I've worked with teams of different sizes: just me, a couple of developers (like my university classmates solving a homework problem), plus small and large teams at the corporate level and there's always a recurring problem of synchronizing the team's work. I've researched the problem and found there's many great tools out there to help.
I'll keep it as simple as I can and my recommendations may not work perfectly for your needs, so improve upon them or implement changes as needed (and be sure to leave me a comment!). First, I'll list the tools you can use to get the job done and how to acquire them, then make a short compendium of how git works, the main features, and how to use it. Finally, I'll illustrate an example showing how to integrate all of these.
For the sake of this article, I'll assume you're working with a decent operating system (i.e. a UNIX-like OS). However, if you want to try using Windows™, feel free to adapt this guide to your personal situation.
Available at http://git-scm.com/. Git is a free and open source distributed version control system.
The idea is to have access to a remote server that will hold the main (git) repository. You can easily set up one of your own, but it would be unnecessary work. There are several services that allow you to do that via simple registration. My favorite ones are https://github.com and https://bitbucket.org/.
Pros and Cons of GitHub
GitHub is one of the most used services and it has a great interface to manage your app repository. A huge number of developers are constantly adding millions of lines of code to several projects and you even can add those projects as sub modules to your own. The biggest pro: I like their web interface and their repository network map. Cons: there's no easy access to private repositories. What's bad about that? Well, for example, if you're coding something just for you and some university classmates and you don't want to make it public... then, you have a problem. Nevertheless, they offer you 5 private repositories for 2 years if you use your university email (because those have an edu FQDN). So you can add as many collaborators as you want to one of those. On the other hand, you have free public repositories and that has an advantage: you're building your CV intrinsically (there are a lot of people who can read your code).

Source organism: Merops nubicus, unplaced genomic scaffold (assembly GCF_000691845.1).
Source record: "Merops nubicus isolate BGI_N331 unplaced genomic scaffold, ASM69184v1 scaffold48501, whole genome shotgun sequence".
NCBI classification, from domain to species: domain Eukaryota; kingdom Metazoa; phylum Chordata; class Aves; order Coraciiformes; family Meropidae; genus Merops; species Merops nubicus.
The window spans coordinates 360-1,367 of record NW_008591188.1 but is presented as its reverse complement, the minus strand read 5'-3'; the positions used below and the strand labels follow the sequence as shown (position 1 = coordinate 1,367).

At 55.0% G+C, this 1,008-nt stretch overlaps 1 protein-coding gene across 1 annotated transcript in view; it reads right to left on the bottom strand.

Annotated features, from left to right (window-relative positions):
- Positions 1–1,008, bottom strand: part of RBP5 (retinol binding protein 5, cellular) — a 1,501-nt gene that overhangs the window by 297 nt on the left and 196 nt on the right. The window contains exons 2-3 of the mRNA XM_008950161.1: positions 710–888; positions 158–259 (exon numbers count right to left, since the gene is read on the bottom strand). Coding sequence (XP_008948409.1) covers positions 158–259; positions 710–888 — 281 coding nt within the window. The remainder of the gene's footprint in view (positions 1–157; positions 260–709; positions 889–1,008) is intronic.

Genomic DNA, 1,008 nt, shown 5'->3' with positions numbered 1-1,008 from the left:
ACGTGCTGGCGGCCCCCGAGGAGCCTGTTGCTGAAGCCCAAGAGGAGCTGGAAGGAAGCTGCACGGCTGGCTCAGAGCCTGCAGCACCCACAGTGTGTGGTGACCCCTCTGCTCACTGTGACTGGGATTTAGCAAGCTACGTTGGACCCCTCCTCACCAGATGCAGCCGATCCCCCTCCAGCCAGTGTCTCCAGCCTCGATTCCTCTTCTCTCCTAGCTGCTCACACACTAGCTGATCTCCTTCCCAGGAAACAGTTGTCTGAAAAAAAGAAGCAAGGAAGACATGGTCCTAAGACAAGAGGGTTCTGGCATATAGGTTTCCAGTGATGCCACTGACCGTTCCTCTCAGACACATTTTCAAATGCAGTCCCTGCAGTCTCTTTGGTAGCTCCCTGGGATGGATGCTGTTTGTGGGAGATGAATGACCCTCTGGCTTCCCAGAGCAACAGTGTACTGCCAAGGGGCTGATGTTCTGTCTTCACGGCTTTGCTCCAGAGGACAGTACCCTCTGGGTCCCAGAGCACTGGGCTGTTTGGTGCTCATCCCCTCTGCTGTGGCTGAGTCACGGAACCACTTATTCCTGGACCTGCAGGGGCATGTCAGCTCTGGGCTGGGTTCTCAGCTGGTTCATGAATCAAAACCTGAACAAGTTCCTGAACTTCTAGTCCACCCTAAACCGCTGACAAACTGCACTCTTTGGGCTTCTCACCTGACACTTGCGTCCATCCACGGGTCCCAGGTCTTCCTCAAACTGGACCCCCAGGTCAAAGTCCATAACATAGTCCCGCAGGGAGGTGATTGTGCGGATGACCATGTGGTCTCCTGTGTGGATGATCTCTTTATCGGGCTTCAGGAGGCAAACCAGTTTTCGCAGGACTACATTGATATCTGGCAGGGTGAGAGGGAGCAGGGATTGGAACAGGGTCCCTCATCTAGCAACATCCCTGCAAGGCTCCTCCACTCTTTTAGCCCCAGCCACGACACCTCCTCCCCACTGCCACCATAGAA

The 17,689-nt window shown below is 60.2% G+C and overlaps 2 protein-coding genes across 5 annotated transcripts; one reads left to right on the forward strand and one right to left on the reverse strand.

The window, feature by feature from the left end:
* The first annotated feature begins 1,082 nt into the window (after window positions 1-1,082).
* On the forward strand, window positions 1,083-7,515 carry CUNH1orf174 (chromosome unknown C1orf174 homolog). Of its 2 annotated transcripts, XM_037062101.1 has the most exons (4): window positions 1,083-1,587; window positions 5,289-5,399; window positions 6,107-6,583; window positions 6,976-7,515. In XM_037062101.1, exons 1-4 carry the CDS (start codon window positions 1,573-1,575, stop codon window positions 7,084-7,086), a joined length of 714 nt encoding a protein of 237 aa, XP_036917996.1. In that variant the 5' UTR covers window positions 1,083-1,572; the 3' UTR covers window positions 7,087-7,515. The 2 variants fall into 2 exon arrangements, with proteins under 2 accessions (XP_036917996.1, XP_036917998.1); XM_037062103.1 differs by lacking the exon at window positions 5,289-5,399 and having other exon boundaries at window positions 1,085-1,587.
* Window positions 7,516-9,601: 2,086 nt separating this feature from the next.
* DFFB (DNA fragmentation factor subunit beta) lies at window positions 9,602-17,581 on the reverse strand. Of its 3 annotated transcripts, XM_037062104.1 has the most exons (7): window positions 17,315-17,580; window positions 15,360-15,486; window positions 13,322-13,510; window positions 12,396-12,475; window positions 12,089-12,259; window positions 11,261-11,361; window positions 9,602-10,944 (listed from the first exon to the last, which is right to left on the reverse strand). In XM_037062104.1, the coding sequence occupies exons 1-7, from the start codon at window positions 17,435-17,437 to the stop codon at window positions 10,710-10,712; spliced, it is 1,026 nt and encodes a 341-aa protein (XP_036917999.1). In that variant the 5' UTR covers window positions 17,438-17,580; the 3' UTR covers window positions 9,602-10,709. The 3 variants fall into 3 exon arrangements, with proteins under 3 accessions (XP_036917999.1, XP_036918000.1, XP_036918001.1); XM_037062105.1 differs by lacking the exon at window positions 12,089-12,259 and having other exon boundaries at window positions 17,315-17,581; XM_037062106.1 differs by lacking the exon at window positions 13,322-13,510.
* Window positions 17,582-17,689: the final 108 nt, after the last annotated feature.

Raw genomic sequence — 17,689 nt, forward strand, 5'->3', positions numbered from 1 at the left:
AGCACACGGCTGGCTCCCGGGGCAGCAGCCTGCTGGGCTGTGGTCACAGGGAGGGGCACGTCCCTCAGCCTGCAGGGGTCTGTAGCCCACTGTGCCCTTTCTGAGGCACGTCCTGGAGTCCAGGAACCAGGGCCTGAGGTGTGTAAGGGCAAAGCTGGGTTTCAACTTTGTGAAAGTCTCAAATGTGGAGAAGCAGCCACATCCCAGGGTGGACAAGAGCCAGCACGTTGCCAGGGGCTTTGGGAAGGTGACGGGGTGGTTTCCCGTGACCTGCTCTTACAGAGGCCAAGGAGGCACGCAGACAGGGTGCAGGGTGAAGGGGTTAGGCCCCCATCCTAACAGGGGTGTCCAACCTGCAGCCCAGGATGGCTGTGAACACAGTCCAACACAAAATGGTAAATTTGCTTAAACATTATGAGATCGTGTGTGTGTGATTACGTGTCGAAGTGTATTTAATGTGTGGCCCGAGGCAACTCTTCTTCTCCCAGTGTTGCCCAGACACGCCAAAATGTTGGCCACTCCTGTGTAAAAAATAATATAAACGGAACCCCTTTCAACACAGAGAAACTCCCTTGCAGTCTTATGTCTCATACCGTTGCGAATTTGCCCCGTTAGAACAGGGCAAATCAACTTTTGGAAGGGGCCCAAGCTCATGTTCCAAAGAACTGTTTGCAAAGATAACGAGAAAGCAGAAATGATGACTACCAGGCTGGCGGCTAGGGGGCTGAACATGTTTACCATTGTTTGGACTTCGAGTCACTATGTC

Pros and Cons of BitBucket
BitBucket is also a top one. It has an easy-to-use interface and you can choose the type of repository (git, mercurial, svn, etc.), but I still miss GitHub's network interface here. Biggest pro: you can have as many private repositories as you need. The con: you have a limited number of collaborators, but that's okay for small teams (like working with classmates).
Using both of them together gives you enough storage capacity for your projects, but keep in mind that what I said above is more of a student approach. If you're in a company, please, pay for it! (unless you are a startup, that gives you up to 2 years to monetize, maybe less). Another advantage of using either or both of these is the option of using the wiki and bug tracking features. You can make a documentation and track the problems on your app. And who knows? If the project goes very well, you might see people requesting access to the project to collaborate.
GDocs & Hangouts
Several universities and corporations delegate the management of email, documents, calendars, sites and more to Google. Even if you don't have an official account for your university or company, you always can open a new Gmail account with all the aforementioned features. It will make the product documentation for your app and meeting people to discuss anything very easy.
Available at https://trello.com/, Trello is more than a to-do list. It's one of the best ways to organize all your team's work. You can: establish who will work on certain task; show how that task will be organized; attach files; create checklists and more. Again, you can access to this app via any of your Gmail accounts.
No doubt you will need to draw some diagrams and Dia is super easy to use. Dia is a GTK+ based cross platform diagram creation program. It's available at https://wiki.gnome.org/Apps/Dia.
- How to work with git.
- How to organize your work and interact with others
- A video example
This is the first post in a series I originally wrote on my personal blog: Using git and other tools to synchronize teams’ work: Introduction